Tuesday, May 8, 2018

Little Steven Rings in National Teacher Day and Blues Music Week

Posted By on Tue, May 8, 2018 at 3:20 PM

click to enlarge Little Steven and the Disciples of Soul
  • Little Steven and the Disciples of Soul
It seems there's an unspoken rule in American rock: keep to safe subjects, like love and loss, and don't get too political. That's changing nowadays, with even a simple love song to the wrong person  considered transgressive by some factions, and extreme politicians inspiring cries of "Basta!" But for the most part, as over the past half century, rock stars avoid anything topical.

One artist to break that rule, back in the days of Apartheid, was Steven Van Zandt, whose 1985 single “Sun City” was both a song and watershed moment for politically engaged musicians. As a fund-raiser for Van Zandt's (and record producer Arthur Baker's) Artists United Against Apartheid, it was effective, and as a collaboration between nearly 50 performers of considerable stature, it was game-changing. Although one could detect a sensitivity to working class life in Van Zandt's earlier work, the explicitness of the politics in “Sun City” was something altogether new. 
click to enlarge little_steven.jpg

Van Zandt started as an early associate of Bruce Springsteen's, at first informally as a guest artist and arranger, then as a full-fledged member of the E Street Band, ultimately claiming co-producer credits on The River and Born in the U.S.A. Around that time, he also ventured out as a solo artist, and the Disciples of Soul were born.

Whether or not his subsequent career featured other politically-engaged songs, his deep commitment to issues of social justice was plain. As he went on to pursue acting (The Sopranos), DJ'ing, and other interests, he and the Disciples of Soul took a long hiatus. Then in 2016, they reunited for a few select live shows, which in turn led to the recording of 2017's Soulfire. It carries on with the same huge rock and soul sound of his 1980s work, full of guitar bombast, blazing horns, and angelic background singers, with some classic ’70s funk a la Curtis Mayfield thrown in for good measure. And if none of the songs are quite the topical broadside that “Sun City” was, they all feed into his latest activist ambitions: all proceeds benefit Van Zandt's latest nonprofit, the Rock n Roll Forever Foundation.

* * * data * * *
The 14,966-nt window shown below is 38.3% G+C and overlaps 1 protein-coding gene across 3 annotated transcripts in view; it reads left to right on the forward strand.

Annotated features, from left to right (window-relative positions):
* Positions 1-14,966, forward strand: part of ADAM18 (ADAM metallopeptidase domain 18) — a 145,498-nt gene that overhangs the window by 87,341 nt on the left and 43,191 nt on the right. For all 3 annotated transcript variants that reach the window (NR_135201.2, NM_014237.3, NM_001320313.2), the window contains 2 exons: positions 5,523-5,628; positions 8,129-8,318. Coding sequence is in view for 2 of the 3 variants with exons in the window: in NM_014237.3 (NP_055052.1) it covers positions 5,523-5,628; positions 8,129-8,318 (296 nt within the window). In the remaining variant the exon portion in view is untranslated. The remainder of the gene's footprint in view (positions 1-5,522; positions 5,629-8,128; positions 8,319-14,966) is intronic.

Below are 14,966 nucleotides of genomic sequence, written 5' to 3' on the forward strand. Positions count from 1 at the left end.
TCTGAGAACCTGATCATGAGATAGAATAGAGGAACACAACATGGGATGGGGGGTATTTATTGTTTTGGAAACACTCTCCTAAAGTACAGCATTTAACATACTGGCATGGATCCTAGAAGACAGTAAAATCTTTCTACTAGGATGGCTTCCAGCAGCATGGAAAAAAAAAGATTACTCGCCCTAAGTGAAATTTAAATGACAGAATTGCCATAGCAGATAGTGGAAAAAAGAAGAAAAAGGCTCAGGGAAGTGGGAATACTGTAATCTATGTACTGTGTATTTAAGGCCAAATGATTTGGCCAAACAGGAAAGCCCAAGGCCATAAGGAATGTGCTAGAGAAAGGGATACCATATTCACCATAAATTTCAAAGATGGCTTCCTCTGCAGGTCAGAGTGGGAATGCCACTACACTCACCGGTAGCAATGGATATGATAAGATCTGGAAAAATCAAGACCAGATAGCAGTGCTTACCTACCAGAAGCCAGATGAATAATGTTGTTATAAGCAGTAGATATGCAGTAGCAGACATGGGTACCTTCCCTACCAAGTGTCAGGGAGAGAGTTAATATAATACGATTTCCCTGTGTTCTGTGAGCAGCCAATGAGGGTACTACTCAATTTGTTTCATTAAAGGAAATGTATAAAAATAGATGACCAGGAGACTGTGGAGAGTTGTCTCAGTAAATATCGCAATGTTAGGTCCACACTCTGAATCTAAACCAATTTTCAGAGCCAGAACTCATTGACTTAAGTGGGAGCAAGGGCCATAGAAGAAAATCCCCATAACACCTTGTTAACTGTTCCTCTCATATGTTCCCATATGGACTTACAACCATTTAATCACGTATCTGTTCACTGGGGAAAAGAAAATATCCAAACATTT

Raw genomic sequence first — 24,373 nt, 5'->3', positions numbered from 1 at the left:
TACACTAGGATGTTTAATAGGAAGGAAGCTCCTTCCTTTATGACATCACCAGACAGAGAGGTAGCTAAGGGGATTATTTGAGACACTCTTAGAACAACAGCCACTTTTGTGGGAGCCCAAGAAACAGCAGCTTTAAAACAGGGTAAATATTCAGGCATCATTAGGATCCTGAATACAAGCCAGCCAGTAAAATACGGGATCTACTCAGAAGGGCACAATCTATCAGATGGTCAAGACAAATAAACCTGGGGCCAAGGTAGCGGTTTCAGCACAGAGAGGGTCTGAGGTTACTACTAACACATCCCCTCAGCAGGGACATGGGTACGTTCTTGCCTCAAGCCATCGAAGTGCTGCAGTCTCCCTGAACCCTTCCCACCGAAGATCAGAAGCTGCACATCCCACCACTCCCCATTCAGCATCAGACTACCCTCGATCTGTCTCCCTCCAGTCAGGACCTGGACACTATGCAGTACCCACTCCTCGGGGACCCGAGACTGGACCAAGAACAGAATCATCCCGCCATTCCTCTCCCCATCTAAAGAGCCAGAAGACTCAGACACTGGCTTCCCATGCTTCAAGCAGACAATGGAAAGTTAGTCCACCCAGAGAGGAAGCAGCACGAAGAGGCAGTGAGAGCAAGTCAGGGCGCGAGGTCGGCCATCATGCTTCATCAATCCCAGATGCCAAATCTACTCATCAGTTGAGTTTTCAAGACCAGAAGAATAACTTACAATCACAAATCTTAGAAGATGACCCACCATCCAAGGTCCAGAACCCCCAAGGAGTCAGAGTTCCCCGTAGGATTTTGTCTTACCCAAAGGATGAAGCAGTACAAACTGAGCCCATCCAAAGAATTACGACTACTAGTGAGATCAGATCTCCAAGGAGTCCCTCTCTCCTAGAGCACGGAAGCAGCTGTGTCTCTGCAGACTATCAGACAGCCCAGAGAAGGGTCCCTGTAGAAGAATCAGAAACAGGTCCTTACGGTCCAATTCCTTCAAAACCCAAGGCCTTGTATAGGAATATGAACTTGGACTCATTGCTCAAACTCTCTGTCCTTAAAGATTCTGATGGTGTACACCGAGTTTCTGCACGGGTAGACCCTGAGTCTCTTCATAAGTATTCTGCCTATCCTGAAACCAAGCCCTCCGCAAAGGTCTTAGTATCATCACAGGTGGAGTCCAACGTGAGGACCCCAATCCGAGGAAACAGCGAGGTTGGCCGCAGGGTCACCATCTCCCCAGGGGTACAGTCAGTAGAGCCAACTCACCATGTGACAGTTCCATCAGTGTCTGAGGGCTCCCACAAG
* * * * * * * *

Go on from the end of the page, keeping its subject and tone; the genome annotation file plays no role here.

At the heart of the organization is the TeachRock initiative. It creates materials for, and supports the teaching of, music history and performances at the middle school and high school levels. As TeachRock's website states, the initiative “brings rich, multimedia educational materials to teachers and students everywhere–at no cost. The lesson plan collections and resources at teachrock.org help teachers engage students by connecting the history of popular music to classroom work across the disciplines,” including “social studies and language arts, geography, media studies, science, general music, and more.”

click to enlarge Steven Van Zandt at the 2018 International Blues Challenge
  • Steven Van Zandt at the 2018 International Blues Challenge
Accordingly, it's highly appropriate that current appearances of Little Steven and the Disciples of Soul are part of their Teacher Appreciation Tour. In some happy serendipity, their show tonight at Minglewood Hall falls on Teacher Appreciation Day, also called National Teachers Day. Given the many years of de-funded schools and the struggles of teachers to receive living wages, even as they must buy classroom supplies themselves, this worthy cause is on par with Van Zandt's earlier activist commitments. For those who love both soaring rock-and-roll and the teachers who hold our children's fate in their hands, what better way to show your appreciation than to take yourself, and perhaps your favorite teacher, to tonight's show?

Before the concert’s sound-check, the Rock and Roll Forever Foundation will also host free TeachRock Professional Development Workshops, and educators who attend will receive a complimentary ticket to that evening’s show. Educators in the Memphis area can contact Christine@RockAndRollForever.org for more information.

As it happens, the show also kicks off Blues Music Week, as The Halloran Centre for Performing Arts opens its doors Wednesday for the Blues Hall of Fame Induction Ceremony. Then, on Thursday, May 10, he’ll emcee the Blues Music Awards at the Cook Convention Center, where he will be joined on stage by such presenters as Steve Miller, Joe Louis Walker, Janiva Magness, Tito Jackson, Candi Staton, and Tony Joe White.

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